The A177 Twister supports applications including robotics, automation and optical inspection systems in industrial facilities, as well as for autonomous aircraft and ground environments,” says Aitech. Other applications include security and surveillance, mining and excavating computers, complex marine and boating applications, and agricultural machinery.

The 148 x 148 x 63mm A177 Twister is protected against ingress per IP67. The fanless system weighs 2.2 lbs. (just under 1Kg) and supports -20 to 65°C temperatures.

The Jetson TX2 module supplies 8GB LPDDR4 and 32GB eMMC 5.1. The A177 Twister adds a microSD slot with optional preconfigured card, as well as an optional “Mini-SATA SSD with Quick Erase and Secure Erase support.”

The system shares many features with the A176 Cyclone, with the major difference being that it adds optional WiFi-ac and Bluetooth 4.1, as well as support for simultaneous capture of up to 8x RS-170A (NTSC/PAL) composite video channels at full frame rates. It also has lower ruggedization levels and a smaller 6-24V input range compared to 11-36V, among other differences.


 
A177 Twister block diagram (left) and I/O specs
(click images to enlarge)
As shown in the spec-sheet above, you can purchase the Twister with and without 8x composite inputs and/or 1x SDI input with up to 1080/60 H.264 encoding. There’s also a choice of composite or SDI frame grabbers, both, or none at all. The one SKU that offers all of the above sacrifices the single USB 3.0 port.

Standard features include USB 2.0, HDMI, Composite input, GbE. 2x RS-232 (one for debug/console), 2x CAN, and 4x single-end discrete I/O. Most of these interfaces are bundled up into rugged military-style composite I/O ports.

Power consumption is typically 8-10W with a maximum of 17W. The system also provides reverse polarity and EMC protections, hardware accelerated AES encryption/decryption, temperature sensors, elapsed time recorder, and dynamic voltage and frequency scaling.

EV178 Development System for A178 Thunder

Aitech revealed an A178 Thunder< at computer at Embedded World. The company recently followed up with a formal announcement and product page for an EV178 Development System that helps unlock the computer for early customers.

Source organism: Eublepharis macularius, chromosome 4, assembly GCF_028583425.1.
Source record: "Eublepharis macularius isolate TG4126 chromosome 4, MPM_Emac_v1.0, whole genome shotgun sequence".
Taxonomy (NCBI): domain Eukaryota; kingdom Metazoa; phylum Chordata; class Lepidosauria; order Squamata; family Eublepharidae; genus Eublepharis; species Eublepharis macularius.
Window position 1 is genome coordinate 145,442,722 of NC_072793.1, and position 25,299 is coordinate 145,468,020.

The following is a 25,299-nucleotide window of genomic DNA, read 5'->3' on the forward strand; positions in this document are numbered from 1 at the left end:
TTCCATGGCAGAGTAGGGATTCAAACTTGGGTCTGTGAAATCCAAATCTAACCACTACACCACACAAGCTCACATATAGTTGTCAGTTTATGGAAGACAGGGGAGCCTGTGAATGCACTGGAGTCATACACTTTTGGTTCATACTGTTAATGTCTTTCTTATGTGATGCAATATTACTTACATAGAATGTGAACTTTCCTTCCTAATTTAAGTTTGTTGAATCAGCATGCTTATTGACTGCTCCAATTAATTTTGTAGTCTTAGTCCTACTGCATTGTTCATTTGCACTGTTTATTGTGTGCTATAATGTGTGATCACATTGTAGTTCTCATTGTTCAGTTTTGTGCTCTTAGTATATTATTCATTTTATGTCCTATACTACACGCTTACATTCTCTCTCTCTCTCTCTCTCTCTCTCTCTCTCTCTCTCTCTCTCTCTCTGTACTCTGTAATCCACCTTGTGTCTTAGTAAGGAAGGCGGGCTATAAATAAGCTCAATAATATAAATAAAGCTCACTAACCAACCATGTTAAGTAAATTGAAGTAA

EV178 Development System for A178 Thunder (left) and Jetson AGX Xavier
Built around Nvidia’s high-end Jetson AGX Xavier module, the compact, Linux-driven A178 Thunder “is the most advanced solution for video and signal processing, deep-learning accelerated, for the next generation of autonomous vehicles, surveillance and targeting systems, EW systems, and many other applications,” says Aitech. The EV178 Development System for A178 Thunder processes at up to 11 TFLOPS (Terra floating point operations per second) and 22 TOPS (Terra operations per second), says Aitech.

The Jetson AGX Xavier has greater than 10x the energy efficiency and more than 20x the performance of the Jetson TX2, claims Nvidia. The 105 x 87 x 16mm Xavier module features 8x ARMv8.2 cores and a high-end, 512-core Nvidia Volta GPU with 64 tensor cores with 2x Nvidia Deep Learning Accelerator (DLA) — also called NVDLA — engines. The module is also equipped with a 7-way VLIW vision chip, as well as 16GB 256-bit LPDDR4 RAM and 32GB eMMC 5.1.
EV178 Development System for A178 Thunder
(click image to enlarge)

Preliminary specs for the EV178 Development System for A178 Thunder include:

  • Nvidia Jetson AGX Xavier module
  • 4x simultaneous SDI (SD/HD) video capture channels
  • 8x simultaneous Composite (RS-170A [NTSC]/PAL) video capture channels
  • Gigabit Ethernet
  • HDMI output
  • USB 3.0
  • UART Serial
  • Discretes
  • Pre-installed Linux OS, drivers, and test applications
  • Cables and external power supply

Further information